• DeeCee
            Posted June 15, 2013 at 5:40 pm | Permalink

            Haha!!! That is so funny and so glad I didn’t mess up – though I am hours behind everyone else so …….. but I will be careful next time, just in case I am on the ball sooner …!! Fat chance!!

  24. Rosie G
    Posted June 15, 2013 at 5:18 pm | Permalink

    Found the first three quarters a 1* but battled a bit with the SW corner. Despite the spelling I liked 13a . Definitely 3* for enjoyment as some fun clues. Despite a grim forecast today Cheshire has been sunny again! I think the Earth!s axis must have shifted a tad.

  25. steve_the_beard
    Posted June 15, 2013 at 5:45 pm | Permalink

    Am I alone in thinking that BD has missed a wonderful picture opportunity in 20A ? :-)

    • crypticsue
      Posted June 15, 2013 at 6:18 pm | Permalink

      You like a picture of a nice tropical ****** then, Steve? :D

      • steve_the_beard
        Posted June 15, 2013 at 6:48 pm | Permalink

        But of course! The young lady au naturel would, naturally, be optional :-)

        By the bye, I’m rather fond of the use of water in Bill Viola’s works.

  26. Rosie G
    Posted June 15, 2013 at 6:11 pm | Permalink

    Meant to say thanks to setter and to BD for hints

  27. Sue
    Posted June 15, 2013 at 6:16 pm | Permalink

    Found this one easier than last week’s, with most of the clues flying in. Liked 13A best. Very windy here, garden pots in danger of taking off. Babysitting new granddaughter tomorrow – wish me luck!

    • Kath
      Posted June 15, 2013 at 6:44 pm | Permalink

      Good luck with new granddaughter – does that really have two D’s – looks funny but seems to have passed spell checker as not underlined. Our entire garden is in danger of taking off – I hate strong winds at this time of year when everything has got very tall.

  28. Little Dave
    Posted June 15, 2013 at 6:53 pm | Permalink

    Done whilst dodging the rain at the cricket in Edgbaston. Are we going to get a summer anytime soon? 17d hardly described today’s entertainment which was ruined by the rain. Bah!

  29. Shawn as in 'prawn'
    Posted June 15, 2013 at 8:37 pm | Permalink

    Had to use your clues today as I did not have my Chambers at hand. I am visiting my son in London and had to purchase the Telegraph to do my weekly puzzle. Our daily uses this puzzle in the South Africa, and I just had to get my fix!

    But you call this summer, on Thursday at midday, the temperature was 24C, and I have come to escape our winter! I hope I have brought some warm weather with me!

    Once again thanks for the blog and all the subscribers.

  30. Michael
    Posted June 15, 2013 at 8:38 pm | Permalink

    Been busy today so I’ve only just got round to it this evening – pretty straightforward although I didn’t like 13a – downmarket slang to me – but then again what do I know!

  31. una
    Posted June 16, 2013 at 12:02 am | Permalink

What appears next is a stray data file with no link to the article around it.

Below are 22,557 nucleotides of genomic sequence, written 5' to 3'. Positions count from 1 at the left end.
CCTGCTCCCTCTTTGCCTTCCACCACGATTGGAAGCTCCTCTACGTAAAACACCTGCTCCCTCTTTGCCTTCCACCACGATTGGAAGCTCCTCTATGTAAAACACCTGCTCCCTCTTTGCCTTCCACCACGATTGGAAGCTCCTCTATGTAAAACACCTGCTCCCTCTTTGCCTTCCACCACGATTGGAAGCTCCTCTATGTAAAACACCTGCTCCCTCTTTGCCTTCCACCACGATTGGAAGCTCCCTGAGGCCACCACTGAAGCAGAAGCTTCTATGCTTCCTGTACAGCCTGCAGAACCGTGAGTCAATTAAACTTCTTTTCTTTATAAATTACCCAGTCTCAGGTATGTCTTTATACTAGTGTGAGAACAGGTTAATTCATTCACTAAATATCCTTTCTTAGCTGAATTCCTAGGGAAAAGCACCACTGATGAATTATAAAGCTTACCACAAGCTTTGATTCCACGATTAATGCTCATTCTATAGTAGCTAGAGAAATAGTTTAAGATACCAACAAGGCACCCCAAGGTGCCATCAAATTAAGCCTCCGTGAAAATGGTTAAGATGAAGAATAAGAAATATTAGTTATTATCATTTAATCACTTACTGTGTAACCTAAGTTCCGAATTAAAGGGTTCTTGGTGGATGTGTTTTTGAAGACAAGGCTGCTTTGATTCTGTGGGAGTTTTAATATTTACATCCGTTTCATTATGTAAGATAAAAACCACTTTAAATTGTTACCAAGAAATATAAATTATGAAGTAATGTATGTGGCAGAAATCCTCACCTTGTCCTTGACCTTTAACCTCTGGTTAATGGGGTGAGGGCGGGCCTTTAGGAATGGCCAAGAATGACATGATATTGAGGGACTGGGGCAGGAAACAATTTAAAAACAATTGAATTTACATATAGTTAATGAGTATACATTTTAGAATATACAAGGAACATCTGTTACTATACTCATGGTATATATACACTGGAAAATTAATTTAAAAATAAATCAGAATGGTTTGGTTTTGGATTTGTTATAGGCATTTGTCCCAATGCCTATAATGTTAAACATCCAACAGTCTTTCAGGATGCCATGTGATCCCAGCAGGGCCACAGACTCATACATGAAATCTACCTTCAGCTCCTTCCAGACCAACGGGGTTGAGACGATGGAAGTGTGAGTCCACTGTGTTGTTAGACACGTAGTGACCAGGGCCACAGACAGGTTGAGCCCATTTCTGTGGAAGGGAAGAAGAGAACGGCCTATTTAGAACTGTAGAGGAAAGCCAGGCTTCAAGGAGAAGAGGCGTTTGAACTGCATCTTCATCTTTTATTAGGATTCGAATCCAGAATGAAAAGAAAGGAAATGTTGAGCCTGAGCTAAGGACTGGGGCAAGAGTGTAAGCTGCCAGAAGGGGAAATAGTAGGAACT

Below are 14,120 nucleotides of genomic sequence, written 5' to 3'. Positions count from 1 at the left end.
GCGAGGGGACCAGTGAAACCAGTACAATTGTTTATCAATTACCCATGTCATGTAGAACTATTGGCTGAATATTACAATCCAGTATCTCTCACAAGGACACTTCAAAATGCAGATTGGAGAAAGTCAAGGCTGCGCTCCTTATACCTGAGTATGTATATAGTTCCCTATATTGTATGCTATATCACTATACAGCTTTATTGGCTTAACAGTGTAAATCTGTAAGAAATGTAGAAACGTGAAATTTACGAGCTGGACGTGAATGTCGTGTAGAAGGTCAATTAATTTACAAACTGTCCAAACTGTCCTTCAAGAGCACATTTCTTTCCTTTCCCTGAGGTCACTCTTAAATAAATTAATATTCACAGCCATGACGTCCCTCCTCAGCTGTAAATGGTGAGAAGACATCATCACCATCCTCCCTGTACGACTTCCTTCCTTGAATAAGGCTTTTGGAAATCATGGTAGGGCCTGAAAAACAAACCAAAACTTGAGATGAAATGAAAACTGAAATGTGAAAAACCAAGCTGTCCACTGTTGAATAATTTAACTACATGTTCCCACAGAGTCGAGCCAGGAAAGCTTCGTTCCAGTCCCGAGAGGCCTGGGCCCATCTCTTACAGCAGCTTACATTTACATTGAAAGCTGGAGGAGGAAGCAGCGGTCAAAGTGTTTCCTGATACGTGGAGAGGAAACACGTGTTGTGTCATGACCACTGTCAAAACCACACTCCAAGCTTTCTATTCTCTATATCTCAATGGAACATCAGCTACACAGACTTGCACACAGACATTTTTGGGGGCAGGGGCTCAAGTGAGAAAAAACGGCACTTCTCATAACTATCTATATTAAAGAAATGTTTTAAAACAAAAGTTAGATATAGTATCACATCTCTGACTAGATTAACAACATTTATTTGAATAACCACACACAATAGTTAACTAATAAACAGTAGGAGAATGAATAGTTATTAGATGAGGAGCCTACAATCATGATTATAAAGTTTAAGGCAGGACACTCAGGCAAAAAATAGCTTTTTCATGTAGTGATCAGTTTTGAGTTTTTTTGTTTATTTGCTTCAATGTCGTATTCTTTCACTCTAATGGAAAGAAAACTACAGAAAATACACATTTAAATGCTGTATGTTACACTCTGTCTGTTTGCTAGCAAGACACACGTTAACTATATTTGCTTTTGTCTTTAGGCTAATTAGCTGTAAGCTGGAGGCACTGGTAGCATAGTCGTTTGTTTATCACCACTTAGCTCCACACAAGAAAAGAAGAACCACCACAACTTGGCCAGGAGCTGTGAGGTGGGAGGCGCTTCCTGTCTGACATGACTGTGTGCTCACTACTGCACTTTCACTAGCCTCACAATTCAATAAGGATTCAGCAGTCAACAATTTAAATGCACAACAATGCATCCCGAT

I found it really very pleasant except for the last two I can’t get ! Any help accepted for 14d and 17d ,even the earlier discussion didn’t help.

    • una
      Posted June 16, 2013 at 12:28 am | Permalink

      Oh well ! everyone has gone to bed or on to Sunday’s treat. I wonder if there will be a “Bloom’s day ” theme.I’m not looking at it until tomorrow.Got 14d but still stuck on 17d

      • KiwiColin
        Posted June 16, 2013 at 12:48 am | Permalink

        We’re here. 14d. Definition is celebrity. Made up of word for being and word for mature.
        17d. definition is “act without restraint”. *********************.
        That’ll probably get me on the naughty step [It has! BD]

        • una
          Posted June 16, 2013 at 12:58 am | Permalink

          Thanks , KiwiColin, got there in the end by myself, but it’s really nice to know that somebody is out there .I may be of help to you tomorrow if it is “Bloom’s day ” themed . Cheers !

      • una
        Posted June 16, 2013 at 12:49 am | Permalink

        I think I may have finally got 14d, and I don’t know why it took me so long !I suppose I don’t associate the phrase with cricketers .

        • Ade
          Posted June 16, 2013 at 7:54 am | Permalink

          I think the question mark says it all. It’s not really a cricket saying :)

          • Posted June 16, 2013 at 7:56 am | Permalink

            Try running cricket and the answer through a search engine – you might be surprised.

  32. Palookaville
    Posted June 16, 2013 at 2:19 pm | Permalink

    Afternoon folks. All done bar 15a. Well, I think I have it via the first phase, but just do not understand how the second fits.

    • Palookaville
      Posted June 16, 2013 at 2:21 pm | Permalink

      Oh, sorry, I do have the last word as a definition. This vanishing husband is confusing me still.

      • crypticsue
        Posted June 16, 2013 at 2:47 pm | Permalink

        Split your solution 4, 2. If you put H for husband before the 2 letters all should make sense :)